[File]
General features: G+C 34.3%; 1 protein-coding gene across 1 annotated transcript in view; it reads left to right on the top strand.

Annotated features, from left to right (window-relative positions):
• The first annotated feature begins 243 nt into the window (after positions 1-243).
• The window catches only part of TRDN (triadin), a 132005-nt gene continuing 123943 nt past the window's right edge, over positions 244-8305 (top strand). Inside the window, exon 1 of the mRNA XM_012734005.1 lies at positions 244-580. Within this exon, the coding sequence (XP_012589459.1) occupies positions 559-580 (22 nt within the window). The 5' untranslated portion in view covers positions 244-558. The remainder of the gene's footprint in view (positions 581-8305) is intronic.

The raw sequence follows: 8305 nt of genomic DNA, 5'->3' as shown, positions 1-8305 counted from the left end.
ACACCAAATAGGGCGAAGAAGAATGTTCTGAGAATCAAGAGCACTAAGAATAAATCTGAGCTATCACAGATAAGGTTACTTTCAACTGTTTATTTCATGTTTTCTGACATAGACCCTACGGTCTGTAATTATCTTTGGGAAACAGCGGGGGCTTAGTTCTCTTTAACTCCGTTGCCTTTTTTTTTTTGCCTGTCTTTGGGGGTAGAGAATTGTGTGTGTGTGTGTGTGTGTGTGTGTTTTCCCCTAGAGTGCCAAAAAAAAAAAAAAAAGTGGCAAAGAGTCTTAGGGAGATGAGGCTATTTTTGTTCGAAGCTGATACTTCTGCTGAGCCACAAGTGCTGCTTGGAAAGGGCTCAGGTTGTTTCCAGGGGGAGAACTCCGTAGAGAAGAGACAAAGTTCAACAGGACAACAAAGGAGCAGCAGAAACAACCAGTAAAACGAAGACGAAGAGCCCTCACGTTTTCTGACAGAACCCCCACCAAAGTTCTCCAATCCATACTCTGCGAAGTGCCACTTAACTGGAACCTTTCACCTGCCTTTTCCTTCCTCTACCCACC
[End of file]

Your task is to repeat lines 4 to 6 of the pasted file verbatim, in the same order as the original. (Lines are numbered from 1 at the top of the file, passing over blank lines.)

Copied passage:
• The window catches only part of TRDN (triadin), a 132005-nt gene continuing 123943 nt past the window's right edge, over positions 244-8305 (top strand). Inside the window, exon 1 of the mRNA XM_012734005.1 lies at positions 244-580. Within this exon, the coding sequence (XP_012589459.1) occupies positions 559-580 (22 nt within the window). The 5' untranslated portion in view covers positions 244-558. The remainder of the gene's footprint in view (positions 581-8305) is intronic.

The raw sequence follows: 8305 nt of genomic DNA, 5'->3' as shown, positions 1-8305 counted from the left end.
ACACCAAATAGGGCGAAGAAGAATGTTCTGAGAATCAAGAGCACTAAGAATAAATCTGAGCTATCACAGATAAGGTTACTTTCAACTGTTTATTTCATGTTTTCTGACATAGACCCTACGGTCTGTAATTATCTTTGGGAAACAGCGGGGGCTTAGTTCTCTTTAACTCCGTTGCCTTTTTTTTTTTGCCTGTCTTTGGGGGTAGAGAATTGTGTGTGTGTGTGTGTGTGTGTGTGTTTTCCCCTAGAGTGCCAAAAAAAAAAAAAAAAGTGGCAAAGAGTCTTAGGGAGATGAGGCTATTTTTGTTCGAAGCTGATACTTCTGCTGAGCCACAAGTGCTGCTTGGAAAGGGCTCAGGTTGTTTCCAGGGGGAGAACTCCGTAGAGAAGAGACAAAGTTCAACAGGACAACAAAGGAGCAGCAGAAACAACCAGTAAAACGAAGACGAAGAGCCCTCACGTTTTCTGACAGAACCCCCACCAAAGTTCTCCAATCCATACTCTGCGAAGTGCCACTTAACTGGAACCTTTCACCTGCCTTTTCCTTCCTCTACCCACC